Election hacks and Russia-friendly nominees pose historic choice of party or principle.
DEC 11, 2016
Imagine that we live in an alternative universe in which Hillary Clinton won the presidential election after Ayatollah Ali Khamenei hacked her opponent. Imagine, further, that it emerged after the vote that not only had the Iranians hacked the Republican high command and released a batch of embarrassing emails, but they also had hacked Clinton and kept the results confidential.
Now imagine that Clinton, while publicly pondering the possibility of lifting all sanctions on Iran, had appointed as her national security adviser a retired general who had recently been seen dining with the ayatollah in Tehran and as her secretary of State an executive who had received an Order of Friendship from the ayatollah.
Republicans would be sputtering in outrage, and with good reason. The test for Republicans is how they will react given that it is Donald Trump rather than Hillary Clinton who is guilty of all the transgressions described above — only with Russian President Vladimir Putin rather than Khamenei.
On Friday night, The Washington Post and The New York Times reported that the CIA had concluded Russian hacks of the Democratic National Committee and individual Democrats were designed not just to disrupt the election but also to elect Trump — as witness the fact that the Kremlin also hacked the Republican National Committee but sat on the results. Yet Trump continues to deny any Russian culpability for the hacking. In a Nov. 28 interview with Time magazine, he said, repeating a line he had used during the campaign: “It could be Russia. And it could be China. And it could be some guy in his home in New Jersey.”
In response to the intelligence community assessment, reached with “high confidence,” that Putin was trying to help his campaign, Team Trump defamed the intelligence community: “These are the same people that said Saddam Hussein had weapons of mass destruction. The election ended a long time ago in one of the biggest Electoral College victories in history. It’s now time to move on and ‘Make America Great Again.’ ” On Fox News Sunday, Trump called the assessment “ridiculous.”
It’s true that U.S. intelligence agencies, along with their counterparts throughout the world, erred in concluding that the Iraqi dictator had weapons of mass destruction, but to suggest that intelligence agencies must be wrong about Russian interference in the U.S. election because they have been wrong about some things in the past is a non-sequitur. Trump hasn’t presented any evidence that the intelligence community erred in this case. Rather, he seems to take it on faith that Putin must be innocent — because if he’s guilty then Trump’s election victory will be tainted. (Oh, and Trump’s win was hardly of historic proportions; his Electoral College margin ranks 46th out of 58presidential elections.)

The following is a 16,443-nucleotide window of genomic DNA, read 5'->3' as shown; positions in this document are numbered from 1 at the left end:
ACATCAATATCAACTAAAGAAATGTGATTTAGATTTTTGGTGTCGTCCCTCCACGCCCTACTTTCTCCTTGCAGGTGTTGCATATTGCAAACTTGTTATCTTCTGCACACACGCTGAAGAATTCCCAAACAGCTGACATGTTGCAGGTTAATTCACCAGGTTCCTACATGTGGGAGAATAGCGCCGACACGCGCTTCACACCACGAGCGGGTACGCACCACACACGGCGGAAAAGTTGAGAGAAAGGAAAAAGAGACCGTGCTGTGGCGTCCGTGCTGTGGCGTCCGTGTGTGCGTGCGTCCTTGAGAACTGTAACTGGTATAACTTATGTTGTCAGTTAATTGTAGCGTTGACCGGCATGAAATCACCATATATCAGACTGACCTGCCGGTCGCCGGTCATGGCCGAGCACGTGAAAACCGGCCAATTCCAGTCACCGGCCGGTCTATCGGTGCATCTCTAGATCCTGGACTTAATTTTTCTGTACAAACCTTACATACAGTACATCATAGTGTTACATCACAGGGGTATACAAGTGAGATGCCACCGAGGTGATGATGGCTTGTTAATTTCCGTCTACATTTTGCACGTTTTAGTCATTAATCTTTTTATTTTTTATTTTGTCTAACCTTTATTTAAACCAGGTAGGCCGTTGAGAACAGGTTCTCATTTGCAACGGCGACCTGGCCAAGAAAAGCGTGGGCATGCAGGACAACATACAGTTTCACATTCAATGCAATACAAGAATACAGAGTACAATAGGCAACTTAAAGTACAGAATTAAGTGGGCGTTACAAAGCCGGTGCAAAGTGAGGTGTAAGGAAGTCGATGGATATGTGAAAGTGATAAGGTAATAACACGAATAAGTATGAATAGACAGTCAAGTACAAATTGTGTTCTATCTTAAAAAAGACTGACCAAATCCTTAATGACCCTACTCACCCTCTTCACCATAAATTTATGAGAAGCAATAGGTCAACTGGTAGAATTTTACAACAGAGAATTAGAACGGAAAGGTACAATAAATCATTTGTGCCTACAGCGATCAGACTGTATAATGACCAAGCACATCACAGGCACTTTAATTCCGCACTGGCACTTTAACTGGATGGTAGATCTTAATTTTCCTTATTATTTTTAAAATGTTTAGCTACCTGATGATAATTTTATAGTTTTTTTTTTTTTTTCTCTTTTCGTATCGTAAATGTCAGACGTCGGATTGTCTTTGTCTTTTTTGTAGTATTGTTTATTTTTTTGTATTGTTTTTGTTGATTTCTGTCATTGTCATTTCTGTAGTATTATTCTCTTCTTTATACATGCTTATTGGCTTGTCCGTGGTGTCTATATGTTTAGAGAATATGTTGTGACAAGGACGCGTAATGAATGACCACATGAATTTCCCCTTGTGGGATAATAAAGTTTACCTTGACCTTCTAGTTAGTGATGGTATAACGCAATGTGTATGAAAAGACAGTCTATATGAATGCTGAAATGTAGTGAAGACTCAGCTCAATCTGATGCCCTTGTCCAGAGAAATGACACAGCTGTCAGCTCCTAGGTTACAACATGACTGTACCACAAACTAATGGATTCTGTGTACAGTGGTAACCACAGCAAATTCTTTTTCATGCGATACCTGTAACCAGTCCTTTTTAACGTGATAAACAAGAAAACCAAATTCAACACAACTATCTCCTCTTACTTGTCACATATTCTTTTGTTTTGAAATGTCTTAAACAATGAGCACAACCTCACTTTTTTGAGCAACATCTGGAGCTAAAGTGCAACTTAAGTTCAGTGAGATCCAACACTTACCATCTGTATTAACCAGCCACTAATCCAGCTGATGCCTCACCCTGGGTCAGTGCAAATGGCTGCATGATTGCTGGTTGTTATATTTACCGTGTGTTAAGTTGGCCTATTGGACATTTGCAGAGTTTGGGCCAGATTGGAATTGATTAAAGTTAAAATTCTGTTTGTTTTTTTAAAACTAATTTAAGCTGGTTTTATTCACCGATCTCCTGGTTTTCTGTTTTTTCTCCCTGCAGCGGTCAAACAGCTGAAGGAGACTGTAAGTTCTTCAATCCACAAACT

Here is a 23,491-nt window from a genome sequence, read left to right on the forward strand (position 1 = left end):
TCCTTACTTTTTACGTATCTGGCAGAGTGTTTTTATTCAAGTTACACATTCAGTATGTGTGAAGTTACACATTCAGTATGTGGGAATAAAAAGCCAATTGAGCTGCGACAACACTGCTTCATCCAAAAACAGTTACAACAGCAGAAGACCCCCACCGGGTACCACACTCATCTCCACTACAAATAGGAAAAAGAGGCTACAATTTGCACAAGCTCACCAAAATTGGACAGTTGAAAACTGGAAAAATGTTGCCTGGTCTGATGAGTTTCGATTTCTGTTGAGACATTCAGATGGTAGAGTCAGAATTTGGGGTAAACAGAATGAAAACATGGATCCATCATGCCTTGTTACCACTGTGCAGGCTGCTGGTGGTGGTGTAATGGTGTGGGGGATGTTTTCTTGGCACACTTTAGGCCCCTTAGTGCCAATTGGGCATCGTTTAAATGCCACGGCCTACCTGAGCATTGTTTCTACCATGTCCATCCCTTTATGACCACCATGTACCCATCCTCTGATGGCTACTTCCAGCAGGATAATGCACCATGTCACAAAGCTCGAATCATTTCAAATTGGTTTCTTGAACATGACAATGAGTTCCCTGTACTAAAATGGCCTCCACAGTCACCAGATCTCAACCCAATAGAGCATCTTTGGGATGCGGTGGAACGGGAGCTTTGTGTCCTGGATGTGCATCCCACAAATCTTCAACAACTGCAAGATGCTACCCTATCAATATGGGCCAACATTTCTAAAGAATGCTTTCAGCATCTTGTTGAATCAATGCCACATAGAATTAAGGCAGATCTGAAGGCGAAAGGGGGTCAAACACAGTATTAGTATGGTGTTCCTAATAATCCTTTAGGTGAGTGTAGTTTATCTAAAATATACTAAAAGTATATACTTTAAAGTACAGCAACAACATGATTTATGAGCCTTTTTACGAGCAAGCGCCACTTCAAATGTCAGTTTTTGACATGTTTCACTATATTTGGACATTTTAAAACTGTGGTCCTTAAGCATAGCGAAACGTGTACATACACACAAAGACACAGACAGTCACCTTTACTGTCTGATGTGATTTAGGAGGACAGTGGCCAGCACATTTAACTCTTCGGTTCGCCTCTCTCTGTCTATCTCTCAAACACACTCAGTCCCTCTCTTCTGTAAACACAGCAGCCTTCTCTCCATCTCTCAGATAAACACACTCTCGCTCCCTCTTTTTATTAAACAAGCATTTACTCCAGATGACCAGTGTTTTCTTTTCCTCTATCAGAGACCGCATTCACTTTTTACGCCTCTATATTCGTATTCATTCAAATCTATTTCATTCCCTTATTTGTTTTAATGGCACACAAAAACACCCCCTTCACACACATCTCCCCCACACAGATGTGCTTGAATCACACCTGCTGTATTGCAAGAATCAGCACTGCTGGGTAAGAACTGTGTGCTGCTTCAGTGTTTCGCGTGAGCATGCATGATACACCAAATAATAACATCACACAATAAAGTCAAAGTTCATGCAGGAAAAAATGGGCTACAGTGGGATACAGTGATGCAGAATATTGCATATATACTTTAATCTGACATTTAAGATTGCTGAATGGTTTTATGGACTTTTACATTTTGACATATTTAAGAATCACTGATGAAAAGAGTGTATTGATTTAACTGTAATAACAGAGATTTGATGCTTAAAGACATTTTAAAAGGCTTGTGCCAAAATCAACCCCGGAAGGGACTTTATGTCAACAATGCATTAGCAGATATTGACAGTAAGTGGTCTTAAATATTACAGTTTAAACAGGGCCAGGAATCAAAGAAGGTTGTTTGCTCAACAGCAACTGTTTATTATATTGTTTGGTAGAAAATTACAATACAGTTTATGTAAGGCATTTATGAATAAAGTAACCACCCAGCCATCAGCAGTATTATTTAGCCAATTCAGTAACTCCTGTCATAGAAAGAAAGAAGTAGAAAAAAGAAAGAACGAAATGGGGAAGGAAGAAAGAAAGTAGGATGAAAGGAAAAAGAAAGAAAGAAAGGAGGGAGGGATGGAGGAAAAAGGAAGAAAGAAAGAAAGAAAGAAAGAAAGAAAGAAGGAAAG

The scandal is only limited because so far, there is no hard evidence of actual collusion between the Trump campaign and the Russians. But if such evidence were to emerge, or if we were to learn of financial links between Trump and the Russians, Kremlingate would go radioactive.
Rather than dispelling doubts about the nature of his relationship with Russia’s anti-American dictator, Trump has reinforced concerns with his appointments. Already, the president-elect has selected as his national security adviser retired lieutenant general Michael Flynn, who admitted accepting money from RT, the Kremlin’s propaganda outlet, to attend a banquet in Moscow where he sat at a table near Putin himself. (Flynn also has become notorious for his tweets, described as bordering “on the demented” by retired general Barry McCaffrey, which express anti-Muslim animus and promote fake news stories.)
Now as his secretary of State, Trump’s leading choice is apparently Rex Tillerson, CEO of ExxonMobil, considered one of Putin’s closest American friends. The Kremlin even awarded him the Order of Friendship after ExxonMobil reached a lucrative agreement with the Kremlin-owned oil company Rosneft, run by Putin loyalist Igor Sechin, to develop Arctic oil fields. That joint venture was put on hold in 2014 after Russia invaded Ukraine and the U.S. responded with sanctions, but ExxonMobil is eager to resume operations the second sanctions are lifted. It may get its chance if its chief executive becomes America’s chief diplomat.
That is cause enough for senators of both parties to ask hard questions in the confirmation process and not let Tillerson slide by with pat answers. It may well be the case that as secretary of State, he will take a dramatically different view of Russia than he did as the CEO of an oil and gas giant, but if he were Hillary Clinton’s appointee, Republicans would not give him the benefit of the doubt. Tillerson deserves no less scrutiny if he’s chosen by Donald Trump.